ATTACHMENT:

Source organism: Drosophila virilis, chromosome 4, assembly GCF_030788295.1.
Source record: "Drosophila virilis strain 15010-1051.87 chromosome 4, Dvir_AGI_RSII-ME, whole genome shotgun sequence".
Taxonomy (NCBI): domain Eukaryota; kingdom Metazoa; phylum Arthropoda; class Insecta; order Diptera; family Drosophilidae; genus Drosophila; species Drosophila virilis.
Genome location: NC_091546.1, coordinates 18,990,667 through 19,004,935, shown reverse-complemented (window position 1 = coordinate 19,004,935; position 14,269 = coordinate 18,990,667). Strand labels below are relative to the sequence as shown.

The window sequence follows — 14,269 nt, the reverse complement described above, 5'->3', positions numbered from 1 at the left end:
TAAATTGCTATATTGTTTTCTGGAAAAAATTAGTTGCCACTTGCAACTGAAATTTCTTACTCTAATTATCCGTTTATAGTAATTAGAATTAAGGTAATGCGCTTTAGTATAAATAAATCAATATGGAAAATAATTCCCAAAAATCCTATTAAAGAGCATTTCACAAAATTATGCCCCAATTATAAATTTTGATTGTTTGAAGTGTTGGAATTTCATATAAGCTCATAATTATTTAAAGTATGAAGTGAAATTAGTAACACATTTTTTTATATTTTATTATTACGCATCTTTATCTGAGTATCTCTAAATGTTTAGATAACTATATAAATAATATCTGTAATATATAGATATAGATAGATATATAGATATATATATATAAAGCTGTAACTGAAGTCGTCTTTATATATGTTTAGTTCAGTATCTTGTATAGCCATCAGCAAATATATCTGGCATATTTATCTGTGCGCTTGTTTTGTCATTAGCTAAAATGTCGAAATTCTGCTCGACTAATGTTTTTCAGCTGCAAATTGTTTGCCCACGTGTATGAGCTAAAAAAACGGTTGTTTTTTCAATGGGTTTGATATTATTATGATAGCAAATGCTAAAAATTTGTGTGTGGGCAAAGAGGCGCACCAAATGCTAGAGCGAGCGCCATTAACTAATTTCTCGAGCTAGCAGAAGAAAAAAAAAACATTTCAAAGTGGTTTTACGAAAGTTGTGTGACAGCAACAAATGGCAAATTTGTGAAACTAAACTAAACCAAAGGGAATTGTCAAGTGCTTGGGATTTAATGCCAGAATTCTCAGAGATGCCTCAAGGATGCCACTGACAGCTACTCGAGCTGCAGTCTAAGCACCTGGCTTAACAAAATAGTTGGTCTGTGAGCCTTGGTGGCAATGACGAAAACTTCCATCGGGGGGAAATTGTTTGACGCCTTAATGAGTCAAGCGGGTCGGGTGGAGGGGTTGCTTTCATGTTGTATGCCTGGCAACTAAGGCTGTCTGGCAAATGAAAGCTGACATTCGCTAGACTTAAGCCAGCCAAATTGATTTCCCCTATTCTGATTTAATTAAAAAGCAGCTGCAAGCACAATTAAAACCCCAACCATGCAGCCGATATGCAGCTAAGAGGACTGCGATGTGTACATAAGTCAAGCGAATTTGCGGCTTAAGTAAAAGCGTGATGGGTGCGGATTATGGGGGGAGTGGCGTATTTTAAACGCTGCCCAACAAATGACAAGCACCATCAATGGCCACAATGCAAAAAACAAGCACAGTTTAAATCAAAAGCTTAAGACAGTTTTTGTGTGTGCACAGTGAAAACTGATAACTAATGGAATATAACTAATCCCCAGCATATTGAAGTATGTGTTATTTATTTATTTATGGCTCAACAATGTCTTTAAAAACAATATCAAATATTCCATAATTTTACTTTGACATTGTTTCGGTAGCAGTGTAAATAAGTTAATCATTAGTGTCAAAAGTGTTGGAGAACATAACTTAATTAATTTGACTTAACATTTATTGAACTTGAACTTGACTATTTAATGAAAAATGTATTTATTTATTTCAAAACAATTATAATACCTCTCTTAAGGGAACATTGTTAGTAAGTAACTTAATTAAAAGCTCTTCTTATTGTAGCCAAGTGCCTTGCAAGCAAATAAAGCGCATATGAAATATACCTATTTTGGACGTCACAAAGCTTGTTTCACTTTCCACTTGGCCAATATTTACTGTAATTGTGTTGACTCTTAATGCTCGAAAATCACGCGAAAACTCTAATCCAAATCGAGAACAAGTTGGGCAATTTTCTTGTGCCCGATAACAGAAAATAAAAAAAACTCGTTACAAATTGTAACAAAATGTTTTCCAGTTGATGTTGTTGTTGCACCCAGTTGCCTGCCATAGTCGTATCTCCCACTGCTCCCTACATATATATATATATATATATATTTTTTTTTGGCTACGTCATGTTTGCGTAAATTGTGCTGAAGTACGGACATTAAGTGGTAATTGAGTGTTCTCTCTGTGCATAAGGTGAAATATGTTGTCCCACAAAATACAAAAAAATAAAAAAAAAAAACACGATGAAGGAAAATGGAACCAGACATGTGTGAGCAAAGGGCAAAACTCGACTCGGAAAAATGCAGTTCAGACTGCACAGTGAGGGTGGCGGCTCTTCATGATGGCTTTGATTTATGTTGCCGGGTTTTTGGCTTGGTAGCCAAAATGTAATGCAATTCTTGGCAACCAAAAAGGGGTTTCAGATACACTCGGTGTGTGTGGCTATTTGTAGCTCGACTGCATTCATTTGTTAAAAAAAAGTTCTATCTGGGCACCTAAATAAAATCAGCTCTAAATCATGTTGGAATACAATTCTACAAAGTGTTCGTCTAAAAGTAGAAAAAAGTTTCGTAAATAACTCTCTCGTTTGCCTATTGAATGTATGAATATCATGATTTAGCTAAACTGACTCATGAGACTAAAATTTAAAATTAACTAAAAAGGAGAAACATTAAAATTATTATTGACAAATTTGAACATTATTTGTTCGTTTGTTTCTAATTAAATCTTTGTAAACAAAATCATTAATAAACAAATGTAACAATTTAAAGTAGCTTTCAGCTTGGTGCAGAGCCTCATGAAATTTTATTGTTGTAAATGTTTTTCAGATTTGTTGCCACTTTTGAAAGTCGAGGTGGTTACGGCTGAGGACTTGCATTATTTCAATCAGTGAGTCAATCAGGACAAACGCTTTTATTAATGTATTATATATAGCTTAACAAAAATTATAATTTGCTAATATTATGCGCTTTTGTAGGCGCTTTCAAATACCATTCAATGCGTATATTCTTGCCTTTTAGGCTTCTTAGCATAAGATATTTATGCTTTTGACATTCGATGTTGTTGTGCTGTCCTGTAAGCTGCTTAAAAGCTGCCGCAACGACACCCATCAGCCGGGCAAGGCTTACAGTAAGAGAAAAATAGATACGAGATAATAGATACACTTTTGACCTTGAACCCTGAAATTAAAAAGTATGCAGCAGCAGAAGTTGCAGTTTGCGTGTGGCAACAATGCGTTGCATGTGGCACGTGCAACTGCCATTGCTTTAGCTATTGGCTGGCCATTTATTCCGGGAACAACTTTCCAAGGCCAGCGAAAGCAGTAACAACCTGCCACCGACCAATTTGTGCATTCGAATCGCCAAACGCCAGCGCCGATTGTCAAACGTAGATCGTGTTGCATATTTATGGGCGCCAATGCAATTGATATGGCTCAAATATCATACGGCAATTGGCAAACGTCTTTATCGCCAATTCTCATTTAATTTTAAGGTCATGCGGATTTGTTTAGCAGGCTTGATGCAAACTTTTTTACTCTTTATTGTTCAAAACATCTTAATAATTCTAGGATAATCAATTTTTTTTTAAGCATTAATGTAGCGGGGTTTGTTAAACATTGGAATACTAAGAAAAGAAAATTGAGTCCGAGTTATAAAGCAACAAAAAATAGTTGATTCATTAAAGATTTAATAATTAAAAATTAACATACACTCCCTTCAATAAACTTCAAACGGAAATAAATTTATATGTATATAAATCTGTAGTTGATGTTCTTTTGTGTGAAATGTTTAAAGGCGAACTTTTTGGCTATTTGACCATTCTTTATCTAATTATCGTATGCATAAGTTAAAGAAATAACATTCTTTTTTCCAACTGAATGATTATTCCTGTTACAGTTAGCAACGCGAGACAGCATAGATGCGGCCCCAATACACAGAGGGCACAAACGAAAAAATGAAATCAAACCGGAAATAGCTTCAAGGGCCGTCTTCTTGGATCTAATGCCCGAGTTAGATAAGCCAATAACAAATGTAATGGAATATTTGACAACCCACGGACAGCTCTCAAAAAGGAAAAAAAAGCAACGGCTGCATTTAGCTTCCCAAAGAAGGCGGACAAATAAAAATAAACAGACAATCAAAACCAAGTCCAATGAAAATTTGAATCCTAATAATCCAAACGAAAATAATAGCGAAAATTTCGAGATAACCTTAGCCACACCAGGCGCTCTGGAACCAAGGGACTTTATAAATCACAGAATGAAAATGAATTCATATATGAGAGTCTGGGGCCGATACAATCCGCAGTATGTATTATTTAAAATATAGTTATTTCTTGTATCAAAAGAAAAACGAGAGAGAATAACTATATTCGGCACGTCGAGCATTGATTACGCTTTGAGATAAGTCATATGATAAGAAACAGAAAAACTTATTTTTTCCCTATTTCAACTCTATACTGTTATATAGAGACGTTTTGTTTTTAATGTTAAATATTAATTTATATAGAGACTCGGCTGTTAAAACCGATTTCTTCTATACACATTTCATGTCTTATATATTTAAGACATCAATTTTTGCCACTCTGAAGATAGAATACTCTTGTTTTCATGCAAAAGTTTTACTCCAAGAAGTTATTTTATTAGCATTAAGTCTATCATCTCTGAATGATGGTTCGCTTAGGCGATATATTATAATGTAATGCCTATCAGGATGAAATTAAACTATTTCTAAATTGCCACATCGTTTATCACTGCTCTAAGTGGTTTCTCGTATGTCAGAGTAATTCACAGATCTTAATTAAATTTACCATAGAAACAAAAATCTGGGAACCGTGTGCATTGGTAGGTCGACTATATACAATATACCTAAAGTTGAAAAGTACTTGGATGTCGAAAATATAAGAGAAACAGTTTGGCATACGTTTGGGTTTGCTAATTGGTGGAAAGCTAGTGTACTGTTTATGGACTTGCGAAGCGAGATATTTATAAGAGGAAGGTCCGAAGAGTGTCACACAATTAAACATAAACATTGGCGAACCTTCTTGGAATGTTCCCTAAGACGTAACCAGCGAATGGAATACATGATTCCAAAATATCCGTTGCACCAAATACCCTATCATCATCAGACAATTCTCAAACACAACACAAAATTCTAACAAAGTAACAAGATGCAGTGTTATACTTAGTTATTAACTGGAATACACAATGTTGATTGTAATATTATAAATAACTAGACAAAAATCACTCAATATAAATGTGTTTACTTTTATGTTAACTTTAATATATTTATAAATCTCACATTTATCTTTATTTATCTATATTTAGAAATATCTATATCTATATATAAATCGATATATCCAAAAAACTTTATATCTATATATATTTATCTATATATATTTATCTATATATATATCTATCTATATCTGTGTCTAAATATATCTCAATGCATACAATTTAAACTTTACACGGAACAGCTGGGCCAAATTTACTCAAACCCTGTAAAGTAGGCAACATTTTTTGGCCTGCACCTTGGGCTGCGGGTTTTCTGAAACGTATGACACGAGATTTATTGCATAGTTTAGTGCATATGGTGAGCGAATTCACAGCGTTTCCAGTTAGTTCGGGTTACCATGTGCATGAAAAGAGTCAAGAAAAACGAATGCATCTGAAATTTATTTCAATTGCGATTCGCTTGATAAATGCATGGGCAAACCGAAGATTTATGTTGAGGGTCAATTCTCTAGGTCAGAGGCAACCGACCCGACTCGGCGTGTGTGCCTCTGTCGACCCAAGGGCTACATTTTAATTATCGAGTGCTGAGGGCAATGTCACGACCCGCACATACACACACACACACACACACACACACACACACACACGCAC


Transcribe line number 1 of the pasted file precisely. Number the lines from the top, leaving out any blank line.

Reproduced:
Source organism: Drosophila virilis, chromosome 4, assembly GCF_030788295.1.